Armstrong Williams
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During Sen. Strom Thurmond's 100th birthday celebration, Sen. Trent Lott casually remarked that the country would have been better off if Thurmond had won his third-party bid for the presidency in 1948. Just one thing: Thurmond ran as a segregationist. For that, the pundits have bloodied Sen. Lot. Rightly so. It does not matter that Lott was simply paying homage to his colleague and friend. Our senators are elected to represent our popular will. That means popular culture is power. The popular culture abhors remarks that have even the slightest hint of racism. If our elected representatives don't get that, then they fail to empathize with voters and they shortchange their constituencies. For the past 30 years, this failure has been endemic of the Republican Party. The GOP failed to support minority voting rights, civil-rights initiatives and affirmative action (which I oppose) and to facilitate any appreciable ethnic diversity within its party. As a result, blacks do not feel a part of the Republican Party. In fact, when you ask black Americans what the Republican Party stands for, many will respond that the Republicans stand for opposing affirmative action and racial quotas. Ironically, affirmative action and quotas are not core issues for the party. The party is most heavily invested in lowering taxes, tort reform and increasing states rights. The major implication is that a large number of black Americans do not like or trust the Republican Party. So when a senior member of the Republican Party makes a comment as insensitive as Lott's, it reinforces all of the negative stereotypes about the GOP as an old, Southern boys network that simply does not understand the issues that are of chief concern to black voters. It is instructive that during an interview on Black Entertainment Television, Sen. Lott discussed how he grew up in a poor family of "very meager means" in a racially polarized town. If the Republicans want to broaden their support amongst American blacks, they need to distance themselves from people of "that time and place." That is, people who have no genuine ability to empathize with what it means to be a minority in this country. For this reason, Sen. Lott should be removed as Senate majority leader. This would send an unmistakable message that people from the time and place that birthed Mr. Lott, are no longer desired as members of the Republican Party. Ironically, the publicity generated form Mr. Lott's remarks could end up helping the Republican Party insofar as it will further focus the party on issues that will help minorities, while generating more press coverage than ever for such outreach. A good start might be a public apology for Lott's remarks that acknowledges the party's insensitivity toward blacks over the past 35 years. With a pledge to change, a dedicated grassroots effort to build bridges on the local level and a strong push to support black candidates for office, the party can open up forums for a genuine give and take between the Republican Party and black voters. This process will be sloppy at first, but it will provide a stage for the GOP to adequately address issues of importance to African-Americans, namely racism and violence. Without a forum with which to discuss these concerns, the Republicans will have trouble remaining a long-term, stable governing body.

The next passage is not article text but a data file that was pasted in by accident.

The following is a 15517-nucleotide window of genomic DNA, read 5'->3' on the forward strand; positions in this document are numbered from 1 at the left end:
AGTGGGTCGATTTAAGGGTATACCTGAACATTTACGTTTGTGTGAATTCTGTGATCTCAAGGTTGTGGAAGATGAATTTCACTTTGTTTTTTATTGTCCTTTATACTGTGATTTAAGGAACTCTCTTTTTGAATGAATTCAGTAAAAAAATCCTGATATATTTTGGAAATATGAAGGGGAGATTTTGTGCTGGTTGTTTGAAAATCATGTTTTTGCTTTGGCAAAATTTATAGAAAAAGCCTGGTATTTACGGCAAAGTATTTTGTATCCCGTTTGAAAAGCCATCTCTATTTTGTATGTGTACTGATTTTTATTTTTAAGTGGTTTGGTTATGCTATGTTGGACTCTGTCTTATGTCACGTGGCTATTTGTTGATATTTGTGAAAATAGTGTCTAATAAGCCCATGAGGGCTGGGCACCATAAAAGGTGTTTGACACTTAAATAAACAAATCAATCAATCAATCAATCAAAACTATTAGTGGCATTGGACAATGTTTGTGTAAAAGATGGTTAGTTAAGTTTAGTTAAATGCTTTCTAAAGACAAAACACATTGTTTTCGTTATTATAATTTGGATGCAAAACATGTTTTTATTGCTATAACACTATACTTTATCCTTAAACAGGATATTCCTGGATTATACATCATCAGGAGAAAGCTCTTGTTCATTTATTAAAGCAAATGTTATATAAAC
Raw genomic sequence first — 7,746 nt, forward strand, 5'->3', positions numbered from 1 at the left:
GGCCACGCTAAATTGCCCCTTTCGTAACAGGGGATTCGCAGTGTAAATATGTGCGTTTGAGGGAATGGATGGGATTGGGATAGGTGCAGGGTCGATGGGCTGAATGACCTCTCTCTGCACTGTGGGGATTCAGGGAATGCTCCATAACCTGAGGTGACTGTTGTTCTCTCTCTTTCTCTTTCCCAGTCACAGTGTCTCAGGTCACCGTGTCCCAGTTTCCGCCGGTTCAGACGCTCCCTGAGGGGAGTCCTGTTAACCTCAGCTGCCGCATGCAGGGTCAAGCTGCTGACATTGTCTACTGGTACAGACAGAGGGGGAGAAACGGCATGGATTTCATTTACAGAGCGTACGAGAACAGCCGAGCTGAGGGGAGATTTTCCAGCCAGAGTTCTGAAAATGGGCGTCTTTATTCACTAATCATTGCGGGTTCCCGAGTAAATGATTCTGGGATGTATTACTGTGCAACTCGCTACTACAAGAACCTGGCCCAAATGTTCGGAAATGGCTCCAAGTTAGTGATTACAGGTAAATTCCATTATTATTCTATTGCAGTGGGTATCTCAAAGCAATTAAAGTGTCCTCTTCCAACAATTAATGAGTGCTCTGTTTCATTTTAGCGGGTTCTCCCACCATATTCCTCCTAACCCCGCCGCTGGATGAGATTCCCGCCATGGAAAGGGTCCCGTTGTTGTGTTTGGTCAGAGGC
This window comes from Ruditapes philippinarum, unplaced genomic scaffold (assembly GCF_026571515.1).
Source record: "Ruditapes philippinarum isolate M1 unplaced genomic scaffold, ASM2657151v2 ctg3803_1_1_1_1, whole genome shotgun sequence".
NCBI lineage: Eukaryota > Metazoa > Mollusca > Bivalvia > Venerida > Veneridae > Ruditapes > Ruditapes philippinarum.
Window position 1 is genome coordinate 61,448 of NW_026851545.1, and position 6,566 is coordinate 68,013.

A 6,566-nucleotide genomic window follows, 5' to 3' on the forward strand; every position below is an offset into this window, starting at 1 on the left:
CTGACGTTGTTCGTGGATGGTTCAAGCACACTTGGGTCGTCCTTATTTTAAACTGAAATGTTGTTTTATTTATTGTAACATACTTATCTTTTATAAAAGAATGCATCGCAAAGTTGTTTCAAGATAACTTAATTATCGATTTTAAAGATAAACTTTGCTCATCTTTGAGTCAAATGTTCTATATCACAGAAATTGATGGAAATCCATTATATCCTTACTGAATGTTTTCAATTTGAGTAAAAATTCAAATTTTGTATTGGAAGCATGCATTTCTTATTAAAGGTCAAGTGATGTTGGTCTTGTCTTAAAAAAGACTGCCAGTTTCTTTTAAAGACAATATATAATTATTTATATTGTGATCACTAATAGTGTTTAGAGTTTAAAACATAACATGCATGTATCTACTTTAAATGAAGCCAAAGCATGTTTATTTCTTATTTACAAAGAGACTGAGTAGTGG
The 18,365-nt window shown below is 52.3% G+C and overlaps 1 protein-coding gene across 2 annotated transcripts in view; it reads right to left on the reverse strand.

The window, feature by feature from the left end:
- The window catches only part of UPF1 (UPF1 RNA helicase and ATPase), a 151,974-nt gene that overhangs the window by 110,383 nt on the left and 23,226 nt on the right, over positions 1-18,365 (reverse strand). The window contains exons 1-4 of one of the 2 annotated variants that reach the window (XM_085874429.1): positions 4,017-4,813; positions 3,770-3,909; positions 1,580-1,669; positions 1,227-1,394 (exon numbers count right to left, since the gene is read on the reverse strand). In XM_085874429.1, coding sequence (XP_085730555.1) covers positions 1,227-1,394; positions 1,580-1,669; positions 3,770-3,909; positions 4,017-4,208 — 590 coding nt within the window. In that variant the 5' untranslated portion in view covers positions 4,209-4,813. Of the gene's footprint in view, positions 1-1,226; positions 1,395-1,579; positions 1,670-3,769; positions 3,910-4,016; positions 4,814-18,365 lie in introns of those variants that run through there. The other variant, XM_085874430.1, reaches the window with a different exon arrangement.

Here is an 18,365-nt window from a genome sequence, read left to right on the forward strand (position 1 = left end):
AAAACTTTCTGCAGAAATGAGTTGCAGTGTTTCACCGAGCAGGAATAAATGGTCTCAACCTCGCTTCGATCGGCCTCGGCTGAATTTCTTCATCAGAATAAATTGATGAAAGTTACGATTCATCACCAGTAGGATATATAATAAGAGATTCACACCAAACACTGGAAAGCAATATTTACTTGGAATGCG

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Armstrong Williams

Armstrong Williams is a widely-syndicated columnist, CEO of the Graham Williams Group, and hosts the Armstrong Williams Show. He is the author of Reawakening Virtues.
 
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